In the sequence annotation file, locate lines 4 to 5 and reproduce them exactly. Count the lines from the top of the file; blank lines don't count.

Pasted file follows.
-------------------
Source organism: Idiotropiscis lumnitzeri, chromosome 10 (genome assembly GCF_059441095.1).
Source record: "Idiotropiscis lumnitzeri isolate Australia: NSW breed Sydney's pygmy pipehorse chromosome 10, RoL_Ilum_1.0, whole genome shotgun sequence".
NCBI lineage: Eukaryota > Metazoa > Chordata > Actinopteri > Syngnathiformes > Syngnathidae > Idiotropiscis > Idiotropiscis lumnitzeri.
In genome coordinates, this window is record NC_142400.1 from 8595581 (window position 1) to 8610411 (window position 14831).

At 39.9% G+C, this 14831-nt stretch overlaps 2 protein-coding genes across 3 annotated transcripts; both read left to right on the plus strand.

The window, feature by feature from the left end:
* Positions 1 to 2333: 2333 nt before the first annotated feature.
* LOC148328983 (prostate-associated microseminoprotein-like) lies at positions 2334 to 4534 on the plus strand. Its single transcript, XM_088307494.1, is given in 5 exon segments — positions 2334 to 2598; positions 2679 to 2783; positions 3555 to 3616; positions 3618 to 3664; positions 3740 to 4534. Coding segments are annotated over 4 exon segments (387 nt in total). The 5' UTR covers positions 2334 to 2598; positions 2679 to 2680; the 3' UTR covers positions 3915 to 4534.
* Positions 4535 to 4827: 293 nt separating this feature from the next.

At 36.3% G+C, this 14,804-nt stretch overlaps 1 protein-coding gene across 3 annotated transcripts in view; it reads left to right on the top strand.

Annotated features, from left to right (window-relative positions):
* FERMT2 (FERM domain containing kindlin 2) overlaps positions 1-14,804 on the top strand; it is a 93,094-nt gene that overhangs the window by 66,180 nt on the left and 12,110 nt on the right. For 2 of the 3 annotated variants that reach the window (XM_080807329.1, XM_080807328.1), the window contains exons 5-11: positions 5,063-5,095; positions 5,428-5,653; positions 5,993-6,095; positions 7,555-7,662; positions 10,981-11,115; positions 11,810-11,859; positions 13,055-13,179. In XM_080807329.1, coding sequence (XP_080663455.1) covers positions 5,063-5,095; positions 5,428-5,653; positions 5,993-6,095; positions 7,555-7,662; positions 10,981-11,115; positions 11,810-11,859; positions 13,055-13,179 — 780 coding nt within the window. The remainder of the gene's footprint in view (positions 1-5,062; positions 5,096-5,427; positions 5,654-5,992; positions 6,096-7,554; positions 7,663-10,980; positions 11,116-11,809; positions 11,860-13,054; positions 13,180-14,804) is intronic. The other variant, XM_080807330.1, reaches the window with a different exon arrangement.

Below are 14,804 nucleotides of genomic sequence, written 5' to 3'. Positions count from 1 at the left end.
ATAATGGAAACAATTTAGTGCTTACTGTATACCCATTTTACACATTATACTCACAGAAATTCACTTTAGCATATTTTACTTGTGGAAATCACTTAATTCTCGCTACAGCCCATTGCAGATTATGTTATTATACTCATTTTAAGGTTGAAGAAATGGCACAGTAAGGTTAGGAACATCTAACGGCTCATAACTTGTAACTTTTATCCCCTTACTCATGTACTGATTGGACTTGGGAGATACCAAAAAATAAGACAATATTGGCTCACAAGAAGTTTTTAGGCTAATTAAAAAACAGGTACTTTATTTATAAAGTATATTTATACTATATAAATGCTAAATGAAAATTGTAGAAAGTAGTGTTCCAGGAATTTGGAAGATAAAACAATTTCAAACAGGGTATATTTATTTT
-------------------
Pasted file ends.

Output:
In genome coordinates, this window is record NC_142400.1 from 8595581 (window position 1) to 8610411 (window position 14831).

At 39.9% G+C, this 14831-nt stretch overlaps 2 protein-coding genes across 3 annotated transcripts; both read left to right on the plus strand.